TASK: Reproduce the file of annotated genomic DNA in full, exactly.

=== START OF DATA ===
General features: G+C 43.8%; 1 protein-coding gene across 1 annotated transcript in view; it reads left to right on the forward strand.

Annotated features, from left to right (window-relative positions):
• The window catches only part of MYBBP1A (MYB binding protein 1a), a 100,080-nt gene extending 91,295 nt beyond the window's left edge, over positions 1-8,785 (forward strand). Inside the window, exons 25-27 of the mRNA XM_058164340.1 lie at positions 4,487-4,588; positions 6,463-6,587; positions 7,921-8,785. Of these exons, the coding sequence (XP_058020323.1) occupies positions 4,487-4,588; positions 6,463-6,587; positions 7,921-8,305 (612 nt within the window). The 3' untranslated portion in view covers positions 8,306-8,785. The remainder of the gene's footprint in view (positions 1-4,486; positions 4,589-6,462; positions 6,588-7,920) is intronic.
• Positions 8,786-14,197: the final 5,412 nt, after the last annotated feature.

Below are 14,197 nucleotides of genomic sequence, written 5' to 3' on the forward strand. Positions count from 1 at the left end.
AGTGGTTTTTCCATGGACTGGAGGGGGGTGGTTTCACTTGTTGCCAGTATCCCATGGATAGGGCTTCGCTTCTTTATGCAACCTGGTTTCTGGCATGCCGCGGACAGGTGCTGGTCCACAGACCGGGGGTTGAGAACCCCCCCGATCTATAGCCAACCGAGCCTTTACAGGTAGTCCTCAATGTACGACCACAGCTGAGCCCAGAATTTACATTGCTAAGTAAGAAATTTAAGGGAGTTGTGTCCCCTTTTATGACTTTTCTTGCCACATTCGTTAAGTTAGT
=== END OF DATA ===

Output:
General features: G+C 43.8%; 1 protein-coding gene across 1 annotated transcript in view; it reads left to right on the forward strand.

Annotated features, from left to right (window-relative positions):
• The window catches only part of MYBBP1A (MYB binding protein 1a), a 100,080-nt gene extending 91,295 nt beyond the window's left edge, over positions 1-8,785 (forward strand). Inside the window, exons 25-27 of the mRNA XM_058164340.1 lie at positions 4,487-4,588; positions 6,463-6,587; positions 7,921-8,785. Of these exons, the coding sequence (XP_058020323.1) occupies positions 4,487-4,588; positions 6,463-6,587; positions 7,921-8,305 (612 nt within the window). The 3' untranslated portion in view covers positions 8,306-8,785. The remainder of the gene's footprint in view (positions 1-4,486; positions 4,589-6,462; positions 6,588-7,920) is intronic.
• Positions 8,786-14,197: the final 5,412 nt, after the last annotated feature.

Below are 14,197 nucleotides of genomic sequence, written 5' to 3' on the forward strand. Positions count from 1 at the left end.
AGTGGTTTTTCCATGGACTGGAGGGGGGTGGTTTCACTTGTTGCCAGTATCCCATGGATAGGGCTTCGCTTCTTTATGCAACCTGGTTTCTGGCATGCCGCGGACAGGTGCTGGTCCACAGACCGGGGGTTGAGAACCCCCCCGATCTATAGCCAACCGAGCCTTTACAGGTAGTCCTCAATGTACGACCACAGCTGAGCCCAGAATTTACATTGCTAAGTAAGAAATTTAAGGGAGTTGTGTCCCCTTTTATGACTTTTCTTGCCACATTCGTTAAGTTAGT